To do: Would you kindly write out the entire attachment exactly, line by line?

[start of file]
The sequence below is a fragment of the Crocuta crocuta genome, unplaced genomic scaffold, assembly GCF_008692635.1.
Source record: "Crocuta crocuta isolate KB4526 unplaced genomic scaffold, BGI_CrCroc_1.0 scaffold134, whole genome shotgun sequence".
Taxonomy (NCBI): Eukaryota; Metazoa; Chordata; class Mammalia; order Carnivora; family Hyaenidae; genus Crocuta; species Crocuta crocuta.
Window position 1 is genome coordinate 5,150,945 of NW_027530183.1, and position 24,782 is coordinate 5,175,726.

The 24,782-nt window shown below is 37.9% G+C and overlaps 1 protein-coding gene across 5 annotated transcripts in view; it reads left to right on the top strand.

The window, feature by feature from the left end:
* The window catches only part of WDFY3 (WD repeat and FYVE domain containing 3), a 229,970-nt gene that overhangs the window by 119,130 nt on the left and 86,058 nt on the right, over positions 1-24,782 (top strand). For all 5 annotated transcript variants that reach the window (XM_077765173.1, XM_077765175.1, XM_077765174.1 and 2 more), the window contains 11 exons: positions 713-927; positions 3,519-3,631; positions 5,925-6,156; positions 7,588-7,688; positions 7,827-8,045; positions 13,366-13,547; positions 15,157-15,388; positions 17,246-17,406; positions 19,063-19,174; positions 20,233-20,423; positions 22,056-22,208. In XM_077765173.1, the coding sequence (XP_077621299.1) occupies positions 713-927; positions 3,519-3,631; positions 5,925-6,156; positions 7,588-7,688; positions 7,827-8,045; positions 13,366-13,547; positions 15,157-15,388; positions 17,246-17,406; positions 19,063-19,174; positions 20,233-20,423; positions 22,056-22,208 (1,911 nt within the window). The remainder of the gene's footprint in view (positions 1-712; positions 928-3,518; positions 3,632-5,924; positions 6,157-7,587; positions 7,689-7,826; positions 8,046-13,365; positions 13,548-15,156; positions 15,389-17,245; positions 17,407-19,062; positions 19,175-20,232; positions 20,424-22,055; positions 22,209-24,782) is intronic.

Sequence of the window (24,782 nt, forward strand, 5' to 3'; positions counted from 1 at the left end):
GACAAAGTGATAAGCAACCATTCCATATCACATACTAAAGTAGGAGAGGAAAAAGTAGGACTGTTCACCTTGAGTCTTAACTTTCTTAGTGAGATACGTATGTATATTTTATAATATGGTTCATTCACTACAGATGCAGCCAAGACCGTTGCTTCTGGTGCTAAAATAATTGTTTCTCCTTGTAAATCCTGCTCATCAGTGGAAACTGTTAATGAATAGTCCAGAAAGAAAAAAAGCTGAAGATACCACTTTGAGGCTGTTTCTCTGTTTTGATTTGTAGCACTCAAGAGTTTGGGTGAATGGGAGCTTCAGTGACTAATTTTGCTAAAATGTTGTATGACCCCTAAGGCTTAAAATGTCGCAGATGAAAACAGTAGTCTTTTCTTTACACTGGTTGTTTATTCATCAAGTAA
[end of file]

The sequence below is a fragment of the Crocuta crocuta genome, unplaced genomic scaffold, assembly GCF_008692635.1.
Source record: "Crocuta crocuta isolate KB4526 unplaced genomic scaffold, BGI_CrCroc_1.0 scaffold134, whole genome shotgun sequence".
Taxonomy (NCBI): Eukaryota; Metazoa; Chordata; class Mammalia; order Carnivora; family Hyaenidae; genus Crocuta; species Crocuta crocuta.
Window position 1 is genome coordinate 5,150,945 of NW_027530183.1, and position 24,782 is coordinate 5,175,726.

The 24,782-nt window shown below is 37.9% G+C and overlaps 1 protein-coding gene across 5 annotated transcripts in view; it reads left to right on the top strand.

The window, feature by feature from the left end:
* The window catches only part of WDFY3 (WD repeat and FYVE domain containing 3), a 229,970-nt gene that overhangs the window by 119,130 nt on the left and 86,058 nt on the right, over positions 1-24,782 (top strand). For all 5 annotated transcript variants that reach the window (XM_077765173.1, XM_077765175.1, XM_077765174.1 and 2 more), the window contains 11 exons: positions 713-927; positions 3,519-3,631; positions 5,925-6,156; positions 7,588-7,688; positions 7,827-8,045; positions 13,366-13,547; positions 15,157-15,388; positions 17,246-17,406; positions 19,063-19,174; positions 20,233-20,423; positions 22,056-22,208. In XM_077765173.1, the coding sequence (XP_077621299.1) occupies positions 713-927; positions 3,519-3,631; positions 5,925-6,156; positions 7,588-7,688; positions 7,827-8,045; positions 13,366-13,547; positions 15,157-15,388; positions 17,246-17,406; positions 19,063-19,174; positions 20,233-20,423; positions 22,056-22,208 (1,911 nt within the window). The remainder of the gene's footprint in view (positions 1-712; positions 928-3,518; positions 3,632-5,924; positions 6,157-7,587; positions 7,689-7,826; positions 8,046-13,365; positions 13,548-15,156; positions 15,389-17,245; positions 17,407-19,062; positions 19,175-20,232; positions 20,424-22,055; positions 22,209-24,782) is intronic.

Sequence of the window (24,782 nt, forward strand, 5' to 3'; positions counted from 1 at the left end):
GACAAAGTGATAAGCAACCATTCCATATCACATACTAAAGTAGGAGAGGAAAAAGTAGGACTGTTCACCTTGAGTCTTAACTTTCTTAGTGAGATACGTATGTATATTTTATAATATGGTTCATTCACTACAGATGCAGCCAAGACCGTTGCTTCTGGTGCTAAAATAATTGTTTCTCCTTGTAAATCCTGCTCATCAGTGGAAACTGTTAATGAATAGTCCAGAAAGAAAAAAAGCTGAAGATACCACTTTGAGGCTGTTTCTCTGTTTTGATTTGTAGCACTCAAGAGTTTGGGTGAATGGGAGCTTCAGTGACTAATTTTGCTAAAATGTTGTATGACCCCTAAGGCTTAAAATGTCGCAGATGAAAACAGTAGTCTTTTCTTTACACTGGTTGTTTATTCATCAAGTAA